Why subsidise tourism?
The tourism industry is crying poor and trying to hit the council for even more than the $325,000 subsidy they already receive (BDN, 17/4).
Why should tourism, alone of all local industries, receive even a dollar of council funds to subsidise their profits? If I want to open a shop will council subsidise me? If I want to build a factory will council provide a handsome cash advance? If there is a bad season on the farm will the council help?
Make no mistake, tourism provides some low level jobs, often underpaid, but it costs the community far more than it brings in. All the coastal town populations boom, sometimes by a factor of five, over the holiday season. That means the council has to charge its ratepayers to build infrastructure for water, sewerage and other services five times larger than it needs for the residents who pay the rates.
At Bermagui, and I believe at other boat launch sites, water is provided for free so visitors can wash their boats and cars for free. Meanwhile every litre a ratepaying gardener puts on their tomatoes is charged by council.
Tourism is more curse than blessing. The more successful it is the more it destroys the town. Go to Byron Bay and you will queue for two hours just to get into the town. Try Noosa Heads, Port Douglas, the same story: the rich tourist operators get richer and the local residents, not only pay for it with their rates, they pay to get priced out of their own town. Do we really want to go that way with Bermagui, Tathra, Merimbula, Pambula and Eden and all the other gems along the coast?
Tourism must become self-supporting. Let there be a bed tax of $10 per visitor night. Let all the visiting boats who use the launching ramps pay $10. Pay the people who presently volunteer at the tourist centres, and charge the tourists for the information they want. Cut the council subsidy by $100,000 each year until we reach zero subsidy. Local tourist operators can use the funds raised by the taxes suggested to look after themselves.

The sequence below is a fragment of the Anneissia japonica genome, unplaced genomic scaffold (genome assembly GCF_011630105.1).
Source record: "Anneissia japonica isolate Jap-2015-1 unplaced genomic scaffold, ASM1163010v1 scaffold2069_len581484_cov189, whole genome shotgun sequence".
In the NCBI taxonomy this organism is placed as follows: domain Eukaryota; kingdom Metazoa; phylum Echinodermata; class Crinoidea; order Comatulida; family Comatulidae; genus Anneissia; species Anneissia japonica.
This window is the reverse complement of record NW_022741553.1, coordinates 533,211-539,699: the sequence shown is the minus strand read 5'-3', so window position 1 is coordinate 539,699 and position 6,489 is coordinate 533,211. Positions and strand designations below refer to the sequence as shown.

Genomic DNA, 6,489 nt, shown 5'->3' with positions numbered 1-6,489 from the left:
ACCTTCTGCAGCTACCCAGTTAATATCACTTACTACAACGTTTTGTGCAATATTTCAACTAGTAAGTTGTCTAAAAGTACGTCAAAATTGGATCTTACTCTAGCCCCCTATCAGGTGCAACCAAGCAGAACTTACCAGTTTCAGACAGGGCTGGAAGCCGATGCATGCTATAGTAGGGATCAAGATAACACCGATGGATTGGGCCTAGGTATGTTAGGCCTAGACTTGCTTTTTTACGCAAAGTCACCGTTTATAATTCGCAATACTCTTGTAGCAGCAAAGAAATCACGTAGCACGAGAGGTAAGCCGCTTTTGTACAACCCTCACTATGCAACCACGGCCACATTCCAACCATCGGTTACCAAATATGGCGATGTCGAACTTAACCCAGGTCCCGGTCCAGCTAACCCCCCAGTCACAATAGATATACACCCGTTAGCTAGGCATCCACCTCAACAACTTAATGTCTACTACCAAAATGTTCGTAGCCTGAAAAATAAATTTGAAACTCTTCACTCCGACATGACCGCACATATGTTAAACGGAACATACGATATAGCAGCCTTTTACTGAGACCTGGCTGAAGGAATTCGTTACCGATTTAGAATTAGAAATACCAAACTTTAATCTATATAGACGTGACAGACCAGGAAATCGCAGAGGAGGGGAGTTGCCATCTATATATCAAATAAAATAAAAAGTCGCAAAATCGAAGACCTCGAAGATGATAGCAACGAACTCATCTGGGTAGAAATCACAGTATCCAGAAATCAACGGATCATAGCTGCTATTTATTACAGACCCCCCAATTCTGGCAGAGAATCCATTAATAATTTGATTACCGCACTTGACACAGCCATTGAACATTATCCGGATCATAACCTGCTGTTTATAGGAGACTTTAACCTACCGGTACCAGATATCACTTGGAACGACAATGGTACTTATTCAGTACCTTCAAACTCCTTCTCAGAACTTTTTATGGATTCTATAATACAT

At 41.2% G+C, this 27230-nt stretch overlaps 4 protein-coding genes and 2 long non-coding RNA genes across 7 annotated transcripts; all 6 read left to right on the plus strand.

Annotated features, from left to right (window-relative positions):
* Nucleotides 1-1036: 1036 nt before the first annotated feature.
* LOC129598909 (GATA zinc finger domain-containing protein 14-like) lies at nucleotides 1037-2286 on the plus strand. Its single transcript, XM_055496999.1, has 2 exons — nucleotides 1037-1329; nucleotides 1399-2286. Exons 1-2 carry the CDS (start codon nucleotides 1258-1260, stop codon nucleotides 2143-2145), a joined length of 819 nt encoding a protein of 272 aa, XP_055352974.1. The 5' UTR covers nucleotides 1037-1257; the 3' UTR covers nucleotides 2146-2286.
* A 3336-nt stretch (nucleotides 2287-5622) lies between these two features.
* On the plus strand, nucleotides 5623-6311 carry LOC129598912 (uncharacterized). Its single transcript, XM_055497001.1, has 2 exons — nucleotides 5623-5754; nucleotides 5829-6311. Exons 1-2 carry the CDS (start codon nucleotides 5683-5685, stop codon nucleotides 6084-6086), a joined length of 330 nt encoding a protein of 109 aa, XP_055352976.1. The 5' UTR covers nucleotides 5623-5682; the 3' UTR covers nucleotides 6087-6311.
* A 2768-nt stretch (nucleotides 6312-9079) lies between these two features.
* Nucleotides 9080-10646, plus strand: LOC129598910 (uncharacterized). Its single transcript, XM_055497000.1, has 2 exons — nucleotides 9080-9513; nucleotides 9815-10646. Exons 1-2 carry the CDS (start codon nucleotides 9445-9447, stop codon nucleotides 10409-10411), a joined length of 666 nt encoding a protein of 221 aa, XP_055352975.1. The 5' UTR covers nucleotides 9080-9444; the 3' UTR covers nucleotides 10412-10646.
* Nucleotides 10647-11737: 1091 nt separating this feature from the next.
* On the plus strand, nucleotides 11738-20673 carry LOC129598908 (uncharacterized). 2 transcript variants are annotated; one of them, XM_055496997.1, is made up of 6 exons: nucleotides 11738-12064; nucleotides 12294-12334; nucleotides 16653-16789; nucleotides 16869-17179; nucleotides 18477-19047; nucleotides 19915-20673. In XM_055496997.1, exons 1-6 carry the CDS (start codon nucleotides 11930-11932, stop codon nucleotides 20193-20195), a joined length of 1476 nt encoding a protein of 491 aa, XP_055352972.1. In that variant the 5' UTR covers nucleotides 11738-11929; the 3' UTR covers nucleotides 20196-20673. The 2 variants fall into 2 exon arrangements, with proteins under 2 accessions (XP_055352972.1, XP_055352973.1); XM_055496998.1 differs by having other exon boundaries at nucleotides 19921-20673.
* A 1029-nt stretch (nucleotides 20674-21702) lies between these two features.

The council can then stop charging residents ridiculous amounts of money to rent a community hall. The council can actually stand on the same side as the residents. It will be welcome.
Keith Bashford, Wallaga Lake
The Bega Valley Shire Residents and Ratepayers Association believes one of the main reasons Sapphire Coast Tourism has lost so much standing over its stewardship of the shire’s tourism sector is its readiness to exaggerate its own importance (BDN, 17/4). SCT chairman Bruce Lever was quoted in your report as claiming “half the shire's economy is tourism related”, with “almost 5000 people directly or indirectly reliant on the sector for their jobs”. Meanwhile the latest statistics published on council's website indicate that the tourism and hospitality sector accounts for only $268million or 9.2% of the shire's total output/sales, while it employs only 1454 people (1222 FTEs).
In recent years the BVSRRA has been critical of both SCT and council for its persistent failure to put in place visible measures of performance as an essential prerequisite to justify the investment being made by ratepayers in the sector. Indeed, by its own admission, the only performance objective that the sector has ever pursued is an increase in the number of overnight stays. By that measure alone, the BVSRRA contends that both SCT and council have failed, with the number of overnight stays declining by 7.5% since 2008/09, while employment (FTEs) has declined by 17% and the value of output/sales by 4.5% over the same period.
While the BVSRRA believes that SCT has acted with the very best of intentions, the fact remains it has not delivered an adequate return on the more than $3m invested in its activities by ratepayers. That said, accountability for that outcome must rest squarely on the shoulders of council and it will continue to do so until a genuine, performance-based model is put in place to guide the future development of the sector.